Who invented contact lenses?
"Throughout the ages, a wide range of ideas have been considered to improve eyesight."
Since Jesus Christ and his saliva, through the ages, many ideas have been considered to improve eyesight. If Leonardo da Vinci or René Descartes had thought of it, it is to the German physiologist Adolf Eugene Fick that we owe the first portable prototype of contact lenses.
"There is no question of the Florentine thinking he is God and giving back his sight."
Once again, we can find an idea close to the invention that concerns us in the writings of the greatest inventor of all time. But if in 1508, in his codex of the eye, Leonardo da Vinci refers to an ocular lens, he wanted above all to study the mechanisms of accommodation of the eye. There is no question of the Florentine playing God and giving up his sight.
A century and a half later, René Descartes, the physicist and father of the modern philosophy, I think, therefore I am, had his finger in the eye with a concept of a glass tube filled with liquid and placed directly in contact with the cornea. Fortunately for us, his idea was not feasible. It would have been impossible to sleep (all day).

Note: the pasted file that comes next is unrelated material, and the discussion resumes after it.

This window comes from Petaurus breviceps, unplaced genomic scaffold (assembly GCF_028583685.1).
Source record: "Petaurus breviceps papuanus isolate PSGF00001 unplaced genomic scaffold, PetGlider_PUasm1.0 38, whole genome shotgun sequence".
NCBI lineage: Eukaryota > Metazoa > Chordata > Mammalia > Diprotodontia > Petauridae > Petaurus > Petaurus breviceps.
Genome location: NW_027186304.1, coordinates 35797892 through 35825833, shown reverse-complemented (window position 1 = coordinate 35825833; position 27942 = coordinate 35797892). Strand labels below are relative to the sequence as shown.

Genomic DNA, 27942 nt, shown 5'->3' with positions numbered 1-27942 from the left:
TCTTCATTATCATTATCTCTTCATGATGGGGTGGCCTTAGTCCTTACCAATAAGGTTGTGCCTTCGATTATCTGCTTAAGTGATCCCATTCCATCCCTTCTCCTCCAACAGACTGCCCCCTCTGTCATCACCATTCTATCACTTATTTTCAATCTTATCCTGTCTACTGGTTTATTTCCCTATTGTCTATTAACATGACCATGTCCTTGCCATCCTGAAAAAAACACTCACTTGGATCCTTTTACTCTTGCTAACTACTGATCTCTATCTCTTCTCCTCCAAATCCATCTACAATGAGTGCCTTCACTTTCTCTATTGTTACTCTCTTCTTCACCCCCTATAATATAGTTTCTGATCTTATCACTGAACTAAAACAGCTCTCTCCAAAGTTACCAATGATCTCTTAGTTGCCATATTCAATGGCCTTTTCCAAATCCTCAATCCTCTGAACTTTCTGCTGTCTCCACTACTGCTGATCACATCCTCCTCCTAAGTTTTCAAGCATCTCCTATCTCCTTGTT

In 1887, the German ophthalmologist Adolf Eugene Fick was the first to make and assemble a portable prototype. First tested on rabbits, these large and heavy blown glass lenses were very uncomfortable and could only be worn for a few hours.
It was not until the 1930s that myopes, astigmatism and other presbyopes enjoyed a little more comfort. Thanks to the invention of polymethylmethacrylate, better known as Plexiglas, the optometrist William Feinbloom proposed the first plastic lens in 1936. However, the lack of oxygen transmitted through the lens to the cornea could cause some clinical problems. Between 1970 and 1990, rigid lenses were gradually improved to make them completely permeable to oxygen. Finally, you can see more clearly, without embarrassment, and in the blink of an eye.